An ultrasound scan in Glendale, CA is a diagnostic imaging technique that can be used to view internal organs, assess blood flow through the blood vessels, and more. It is commonly used for pregnant women so that the specialist can check the development of the baby. It uses high-frequency sound waves that aren’t detrimental to the body, which is why many obstetricians use it, as it does not hurt the fetus.
How it Works
The machine or scanner usually includes three components: the computer, display screen, and a transducer probe. The transducer is a small gadget that is held in hand by the technician. It’s attached to the scanner and is the part that’s put on the area to be scanned. In most cases, the ultrasound technician uses a special gel to ensure that the transducer can glide over the area without getting caught on the skin. The transducer transmits sound waves that penetrate the body and echo back to the traducer, which sends them to the computer, which finally displays it on the screen for the technician to see.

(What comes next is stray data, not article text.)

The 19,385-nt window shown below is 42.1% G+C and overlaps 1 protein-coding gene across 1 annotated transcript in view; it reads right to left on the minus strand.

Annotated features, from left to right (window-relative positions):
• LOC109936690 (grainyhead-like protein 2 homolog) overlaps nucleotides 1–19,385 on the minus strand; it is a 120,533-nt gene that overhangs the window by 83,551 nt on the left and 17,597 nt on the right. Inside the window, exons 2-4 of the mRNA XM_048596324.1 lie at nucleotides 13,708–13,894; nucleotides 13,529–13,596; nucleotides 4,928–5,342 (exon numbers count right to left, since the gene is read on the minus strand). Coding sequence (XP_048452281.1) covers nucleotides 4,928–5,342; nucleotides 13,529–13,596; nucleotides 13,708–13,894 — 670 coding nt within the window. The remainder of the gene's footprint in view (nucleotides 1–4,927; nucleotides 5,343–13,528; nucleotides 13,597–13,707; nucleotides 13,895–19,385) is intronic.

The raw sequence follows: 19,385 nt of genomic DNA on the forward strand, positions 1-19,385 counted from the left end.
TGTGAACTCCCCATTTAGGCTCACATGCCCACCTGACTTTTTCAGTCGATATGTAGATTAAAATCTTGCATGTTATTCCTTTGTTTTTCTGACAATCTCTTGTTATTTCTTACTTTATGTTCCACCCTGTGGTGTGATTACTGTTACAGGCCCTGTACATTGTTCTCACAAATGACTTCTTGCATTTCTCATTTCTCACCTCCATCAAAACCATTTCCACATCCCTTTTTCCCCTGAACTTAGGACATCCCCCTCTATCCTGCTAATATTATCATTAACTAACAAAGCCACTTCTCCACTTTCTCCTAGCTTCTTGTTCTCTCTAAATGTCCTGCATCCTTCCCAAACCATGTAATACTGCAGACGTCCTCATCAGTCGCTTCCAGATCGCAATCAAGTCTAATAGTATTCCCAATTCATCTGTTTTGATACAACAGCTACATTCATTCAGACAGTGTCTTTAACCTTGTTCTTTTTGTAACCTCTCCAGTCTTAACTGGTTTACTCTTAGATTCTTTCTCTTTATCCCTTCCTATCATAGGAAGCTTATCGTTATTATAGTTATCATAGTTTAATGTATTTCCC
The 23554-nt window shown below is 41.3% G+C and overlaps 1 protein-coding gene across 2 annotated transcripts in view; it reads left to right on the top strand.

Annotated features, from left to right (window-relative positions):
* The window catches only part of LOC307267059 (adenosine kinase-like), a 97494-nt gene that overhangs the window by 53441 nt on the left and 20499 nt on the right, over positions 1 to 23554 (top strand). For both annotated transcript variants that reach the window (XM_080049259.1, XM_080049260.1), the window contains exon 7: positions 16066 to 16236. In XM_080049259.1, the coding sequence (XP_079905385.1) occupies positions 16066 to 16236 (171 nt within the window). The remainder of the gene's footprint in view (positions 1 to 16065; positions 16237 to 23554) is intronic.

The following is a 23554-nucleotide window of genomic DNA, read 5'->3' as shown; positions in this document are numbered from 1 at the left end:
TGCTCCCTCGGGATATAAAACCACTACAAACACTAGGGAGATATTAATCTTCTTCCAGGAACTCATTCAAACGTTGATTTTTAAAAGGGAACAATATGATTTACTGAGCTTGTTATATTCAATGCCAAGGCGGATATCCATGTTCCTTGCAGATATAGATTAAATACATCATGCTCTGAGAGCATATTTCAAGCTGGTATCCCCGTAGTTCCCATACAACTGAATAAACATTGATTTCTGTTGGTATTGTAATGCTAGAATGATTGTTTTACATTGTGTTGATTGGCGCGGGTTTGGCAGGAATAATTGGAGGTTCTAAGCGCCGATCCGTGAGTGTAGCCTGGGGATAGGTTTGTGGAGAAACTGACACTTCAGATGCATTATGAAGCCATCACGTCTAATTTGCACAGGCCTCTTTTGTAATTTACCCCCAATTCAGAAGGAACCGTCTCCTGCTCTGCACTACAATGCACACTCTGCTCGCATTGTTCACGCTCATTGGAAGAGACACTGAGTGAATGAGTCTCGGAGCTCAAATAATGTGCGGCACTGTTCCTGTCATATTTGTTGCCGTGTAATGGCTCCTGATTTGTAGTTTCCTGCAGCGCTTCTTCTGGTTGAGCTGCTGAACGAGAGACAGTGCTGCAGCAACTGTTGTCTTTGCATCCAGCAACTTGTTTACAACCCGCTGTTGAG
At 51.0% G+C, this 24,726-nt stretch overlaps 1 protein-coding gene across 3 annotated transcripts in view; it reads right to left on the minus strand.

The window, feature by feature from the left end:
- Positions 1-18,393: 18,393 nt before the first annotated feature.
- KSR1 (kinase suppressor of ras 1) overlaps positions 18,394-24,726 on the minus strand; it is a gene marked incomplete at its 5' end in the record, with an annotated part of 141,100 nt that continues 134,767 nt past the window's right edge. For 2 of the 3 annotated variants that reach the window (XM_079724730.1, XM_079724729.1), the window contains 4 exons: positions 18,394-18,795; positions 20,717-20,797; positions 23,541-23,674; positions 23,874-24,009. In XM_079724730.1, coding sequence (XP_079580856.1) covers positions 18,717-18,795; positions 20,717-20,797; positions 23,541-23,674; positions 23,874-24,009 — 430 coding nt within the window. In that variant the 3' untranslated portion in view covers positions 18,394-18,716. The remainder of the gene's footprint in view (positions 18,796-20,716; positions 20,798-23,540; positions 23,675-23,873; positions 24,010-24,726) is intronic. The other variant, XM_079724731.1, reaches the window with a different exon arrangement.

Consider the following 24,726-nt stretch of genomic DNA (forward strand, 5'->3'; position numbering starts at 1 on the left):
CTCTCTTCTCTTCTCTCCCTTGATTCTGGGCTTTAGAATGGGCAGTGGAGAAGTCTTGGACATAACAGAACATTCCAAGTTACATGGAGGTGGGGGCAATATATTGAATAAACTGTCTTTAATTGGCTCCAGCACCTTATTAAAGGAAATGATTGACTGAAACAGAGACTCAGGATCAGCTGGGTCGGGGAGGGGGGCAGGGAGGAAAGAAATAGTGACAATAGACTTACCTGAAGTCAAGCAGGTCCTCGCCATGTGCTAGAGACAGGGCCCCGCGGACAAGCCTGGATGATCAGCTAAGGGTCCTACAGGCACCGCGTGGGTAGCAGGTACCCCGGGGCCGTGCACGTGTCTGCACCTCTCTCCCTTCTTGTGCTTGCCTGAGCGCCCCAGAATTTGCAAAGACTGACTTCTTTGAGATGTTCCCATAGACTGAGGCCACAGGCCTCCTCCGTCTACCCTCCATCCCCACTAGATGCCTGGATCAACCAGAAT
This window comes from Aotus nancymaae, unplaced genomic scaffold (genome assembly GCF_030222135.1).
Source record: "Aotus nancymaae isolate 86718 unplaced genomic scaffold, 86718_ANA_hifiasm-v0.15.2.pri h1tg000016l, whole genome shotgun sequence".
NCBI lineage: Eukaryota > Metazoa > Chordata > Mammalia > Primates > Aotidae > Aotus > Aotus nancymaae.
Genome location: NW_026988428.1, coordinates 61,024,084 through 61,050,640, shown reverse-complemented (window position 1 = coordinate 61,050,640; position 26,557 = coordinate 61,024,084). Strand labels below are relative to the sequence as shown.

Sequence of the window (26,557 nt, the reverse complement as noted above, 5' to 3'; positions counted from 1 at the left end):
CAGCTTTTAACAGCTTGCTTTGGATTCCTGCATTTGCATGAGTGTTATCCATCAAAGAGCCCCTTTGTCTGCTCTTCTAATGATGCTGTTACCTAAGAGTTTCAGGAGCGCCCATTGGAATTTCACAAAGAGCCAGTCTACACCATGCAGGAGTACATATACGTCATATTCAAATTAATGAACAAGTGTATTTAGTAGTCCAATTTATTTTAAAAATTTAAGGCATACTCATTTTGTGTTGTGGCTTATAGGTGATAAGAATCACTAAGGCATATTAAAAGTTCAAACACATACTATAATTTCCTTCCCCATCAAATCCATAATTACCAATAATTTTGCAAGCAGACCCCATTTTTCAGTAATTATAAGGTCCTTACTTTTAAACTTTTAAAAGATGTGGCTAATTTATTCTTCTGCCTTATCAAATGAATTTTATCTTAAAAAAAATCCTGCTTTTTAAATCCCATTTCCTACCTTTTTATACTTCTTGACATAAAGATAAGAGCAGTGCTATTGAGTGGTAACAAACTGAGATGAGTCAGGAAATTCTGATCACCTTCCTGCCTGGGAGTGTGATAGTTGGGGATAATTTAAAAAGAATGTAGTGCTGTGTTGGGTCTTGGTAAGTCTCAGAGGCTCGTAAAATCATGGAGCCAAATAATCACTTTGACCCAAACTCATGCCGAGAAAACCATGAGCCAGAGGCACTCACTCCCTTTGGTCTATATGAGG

The ultrasound pictures work similarly as sonar that submarines and bats use to navigate. Controlled sound bounces off objects, and the ultrasound scan uses controlled sound. The echo can determine how far away the object is, what shape and size it has, and even the density. When the transducer is put onto the skin, it directs muted and high-frequency sound into the body. Those sound waves echo from tissues, organs, and body fluids, and are picked up by the transducer. It can record any tiny changes in pitch or direction of sound. The echoes can be measured instantly and sent to the computer, which can then generate real-time images on the display screen. For more visit Glendale MRI.